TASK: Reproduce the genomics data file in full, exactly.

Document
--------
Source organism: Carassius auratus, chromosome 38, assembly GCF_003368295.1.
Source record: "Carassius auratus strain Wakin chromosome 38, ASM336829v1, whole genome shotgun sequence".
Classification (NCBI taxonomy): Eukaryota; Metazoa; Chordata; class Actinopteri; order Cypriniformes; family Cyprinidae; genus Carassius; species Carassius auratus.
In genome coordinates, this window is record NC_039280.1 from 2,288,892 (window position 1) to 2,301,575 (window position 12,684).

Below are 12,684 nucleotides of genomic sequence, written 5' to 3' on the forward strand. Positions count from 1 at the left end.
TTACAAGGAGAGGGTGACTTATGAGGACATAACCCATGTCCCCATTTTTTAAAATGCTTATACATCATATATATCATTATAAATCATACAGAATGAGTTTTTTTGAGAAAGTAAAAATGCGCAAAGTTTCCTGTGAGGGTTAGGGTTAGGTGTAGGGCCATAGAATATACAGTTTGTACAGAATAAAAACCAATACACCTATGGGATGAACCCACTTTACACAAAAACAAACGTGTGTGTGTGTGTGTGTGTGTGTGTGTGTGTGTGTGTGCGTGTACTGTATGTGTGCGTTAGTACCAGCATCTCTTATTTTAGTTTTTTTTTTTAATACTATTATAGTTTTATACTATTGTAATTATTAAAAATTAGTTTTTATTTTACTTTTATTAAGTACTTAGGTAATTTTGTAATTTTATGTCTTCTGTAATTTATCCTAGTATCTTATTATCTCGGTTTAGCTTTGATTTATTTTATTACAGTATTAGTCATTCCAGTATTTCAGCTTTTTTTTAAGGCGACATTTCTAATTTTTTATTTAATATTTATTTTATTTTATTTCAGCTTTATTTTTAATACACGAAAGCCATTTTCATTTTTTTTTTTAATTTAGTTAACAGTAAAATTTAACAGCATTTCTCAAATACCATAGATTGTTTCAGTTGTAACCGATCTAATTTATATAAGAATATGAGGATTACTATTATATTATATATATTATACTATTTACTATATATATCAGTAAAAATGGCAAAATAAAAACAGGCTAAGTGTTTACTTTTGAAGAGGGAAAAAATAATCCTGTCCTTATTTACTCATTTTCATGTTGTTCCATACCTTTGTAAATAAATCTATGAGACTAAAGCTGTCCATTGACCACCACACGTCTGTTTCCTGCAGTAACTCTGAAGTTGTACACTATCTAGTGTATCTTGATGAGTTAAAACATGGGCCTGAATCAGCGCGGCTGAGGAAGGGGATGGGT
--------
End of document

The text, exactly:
Source organism: Carassius auratus, chromosome 38, assembly GCF_003368295.1.
Source record: "Carassius auratus strain Wakin chromosome 38, ASM336829v1, whole genome shotgun sequence".
Classification (NCBI taxonomy): Eukaryota; Metazoa; Chordata; class Actinopteri; order Cypriniformes; family Cyprinidae; genus Carassius; species Carassius auratus.
In genome coordinates, this window is record NC_039280.1 from 2,288,892 (window position 1) to 2,301,575 (window position 12,684).

Below are 12,684 nucleotides of genomic sequence, written 5' to 3' on the forward strand. Positions count from 1 at the left end.
TTACAAGGAGAGGGTGACTTATGAGGACATAACCCATGTCCCCATTTTTTAAAATGCTTATACATCATATATATCATTATAAATCATACAGAATGAGTTTTTTTGAGAAAGTAAAAATGCGCAAAGTTTCCTGTGAGGGTTAGGGTTAGGTGTAGGGCCATAGAATATACAGTTTGTACAGAATAAAAACCAATACACCTATGGGATGAACCCACTTTACACAAAAACAAACGTGTGTGTGTGTGTGTGTGTGTGTGTGTGTGTGTGTGTGCGTGTACTGTATGTGTGCGTTAGTACCAGCATCTCTTATTTTAGTTTTTTTTTTTAATACTATTATAGTTTTATACTATTGTAATTATTAAAAATTAGTTTTTATTTTACTTTTATTAAGTACTTAGGTAATTTTGTAATTTTATGTCTTCTGTAATTTATCCTAGTATCTTATTATCTCGGTTTAGCTTTGATTTATTTTATTACAGTATTAGTCATTCCAGTATTTCAGCTTTTTTTTAAGGCGACATTTCTAATTTTTTATTTAATATTTATTTTATTTTATTTCAGCTTTATTTTTAATACACGAAAGCCATTTTCATTTTTTTTTTTAATTTAGTTAACAGTAAAATTTAACAGCATTTCTCAAATACCATAGATTGTTTCAGTTGTAACCGATCTAATTTATATAAGAATATGAGGATTACTATTATATTATATATATTATACTATTTACTATATATATCAGTAAAAATGGCAAAATAAAAACAGGCTAAGTGTTTACTTTTGAAGAGGGAAAAAATAATCCTGTCCTTATTTACTCATTTTCATGTTGTTCCATACCTTTGTAAATAAATCTATGAGACTAAAGCTGTCCATTGACCACCACACGTCTGTTTCCTGCAGTAACTCTGAAGTTGTACACTATCTAGTGTATCTTGATGAGTTAAAACATGGGCCTGAATCAGCGCGGCTGAGGAAGGGGATGGGT